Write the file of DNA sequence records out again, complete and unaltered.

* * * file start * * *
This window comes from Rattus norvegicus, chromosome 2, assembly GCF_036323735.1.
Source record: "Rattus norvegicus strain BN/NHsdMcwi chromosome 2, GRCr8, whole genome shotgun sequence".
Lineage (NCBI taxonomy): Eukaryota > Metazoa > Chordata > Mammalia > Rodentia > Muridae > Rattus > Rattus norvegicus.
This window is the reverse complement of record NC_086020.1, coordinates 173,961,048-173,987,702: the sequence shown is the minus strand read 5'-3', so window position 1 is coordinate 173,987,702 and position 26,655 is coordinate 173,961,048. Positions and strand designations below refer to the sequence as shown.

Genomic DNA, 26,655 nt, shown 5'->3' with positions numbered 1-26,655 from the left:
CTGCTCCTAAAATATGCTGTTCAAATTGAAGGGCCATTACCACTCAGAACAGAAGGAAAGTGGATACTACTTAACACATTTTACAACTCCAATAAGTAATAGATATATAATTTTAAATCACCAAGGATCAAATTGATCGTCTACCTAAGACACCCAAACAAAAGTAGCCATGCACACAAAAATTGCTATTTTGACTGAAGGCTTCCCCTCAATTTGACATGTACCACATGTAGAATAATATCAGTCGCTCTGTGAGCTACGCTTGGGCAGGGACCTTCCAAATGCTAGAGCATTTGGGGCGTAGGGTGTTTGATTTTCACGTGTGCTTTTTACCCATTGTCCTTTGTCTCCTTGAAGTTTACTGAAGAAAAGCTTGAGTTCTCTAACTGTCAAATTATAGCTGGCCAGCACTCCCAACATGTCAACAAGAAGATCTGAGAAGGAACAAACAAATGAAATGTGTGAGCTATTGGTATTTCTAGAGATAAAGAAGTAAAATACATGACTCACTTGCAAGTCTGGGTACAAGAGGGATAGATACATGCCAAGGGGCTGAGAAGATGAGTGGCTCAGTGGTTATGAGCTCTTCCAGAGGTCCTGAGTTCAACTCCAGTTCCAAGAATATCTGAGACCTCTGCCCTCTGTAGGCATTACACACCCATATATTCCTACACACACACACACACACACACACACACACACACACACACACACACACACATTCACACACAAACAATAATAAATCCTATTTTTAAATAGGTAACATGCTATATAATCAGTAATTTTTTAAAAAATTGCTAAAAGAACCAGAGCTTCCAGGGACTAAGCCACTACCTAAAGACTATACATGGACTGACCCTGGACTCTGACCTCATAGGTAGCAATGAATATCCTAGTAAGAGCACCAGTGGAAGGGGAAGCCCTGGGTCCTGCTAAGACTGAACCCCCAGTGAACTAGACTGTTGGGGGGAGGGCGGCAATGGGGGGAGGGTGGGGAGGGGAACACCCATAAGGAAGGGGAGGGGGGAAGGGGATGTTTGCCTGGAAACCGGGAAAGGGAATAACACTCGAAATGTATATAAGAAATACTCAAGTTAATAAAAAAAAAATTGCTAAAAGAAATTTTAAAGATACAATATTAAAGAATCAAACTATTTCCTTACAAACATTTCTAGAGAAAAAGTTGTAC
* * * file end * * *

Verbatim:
This window comes from Rattus norvegicus, chromosome 2, assembly GCF_036323735.1.
Source record: "Rattus norvegicus strain BN/NHsdMcwi chromosome 2, GRCr8, whole genome shotgun sequence".
Lineage (NCBI taxonomy): Eukaryota > Metazoa > Chordata > Mammalia > Rodentia > Muridae > Rattus > Rattus norvegicus.
This window is the reverse complement of record NC_086020.1, coordinates 173,961,048-173,987,702: the sequence shown is the minus strand read 5'-3', so window position 1 is coordinate 173,987,702 and position 26,655 is coordinate 173,961,048. Positions and strand designations below refer to the sequence as shown.

Genomic DNA, 26,655 nt, shown 5'->3' with positions numbered 1-26,655 from the left:
CTGCTCCTAAAATATGCTGTTCAAATTGAAGGGCCATTACCACTCAGAACAGAAGGAAAGTGGATACTACTTAACACATTTTACAACTCCAATAAGTAATAGATATATAATTTTAAATCACCAAGGATCAAATTGATCGTCTACCTAAGACACCCAAACAAAAGTAGCCATGCACACAAAAATTGCTATTTTGACTGAAGGCTTCCCCTCAATTTGACATGTACCACATGTAGAATAATATCAGTCGCTCTGTGAGCTACGCTTGGGCAGGGACCTTCCAAATGCTAGAGCATTTGGGGCGTAGGGTGTTTGATTTTCACGTGTGCTTTTTACCCATTGTCCTTTGTCTCCTTGAAGTTTACTGAAGAAAAGCTTGAGTTCTCTAACTGTCAAATTATAGCTGGCCAGCACTCCCAACATGTCAACAAGAAGATCTGAGAAGGAACAAACAAATGAAATGTGTGAGCTATTGGTATTTCTAGAGATAAAGAAGTAAAATACATGACTCACTTGCAAGTCTGGGTACAAGAGGGATAGATACATGCCAAGGGGCTGAGAAGATGAGTGGCTCAGTGGTTATGAGCTCTTCCAGAGGTCCTGAGTTCAACTCCAGTTCCAAGAATATCTGAGACCTCTGCCCTCTGTAGGCATTACACACCCATATATTCCTACACACACACACACACACACACACACACACACACACACACACACACACACATTCACACACAAACAATAATAAATCCTATTTTTAAATAGGTAACATGCTATATAATCAGTAATTTTTTAAAAAATTGCTAAAAGAACCAGAGCTTCCAGGGACTAAGCCACTACCTAAAGACTATACATGGACTGACCCTGGACTCTGACCTCATAGGTAGCAATGAATATCCTAGTAAGAGCACCAGTGGAAGGGGAAGCCCTGGGTCCTGCTAAGACTGAACCCCCAGTGAACTAGACTGTTGGGGGGAGGGCGGCAATGGGGGGAGGGTGGGGAGGGGAACACCCATAAGGAAGGGGAGGGGGGAAGGGGATGTTTGCCTGGAAACCGGGAAAGGGAATAACACTCGAAATGTATATAAGAAATACTCAAGTTAATAAAAAAAAAATTGCTAAAAGAAATTTTAAAGATACAATATTAAAGAATCAAACTATTTCCTTACAAACATTTCTAGAGAAAAAGTTGTAC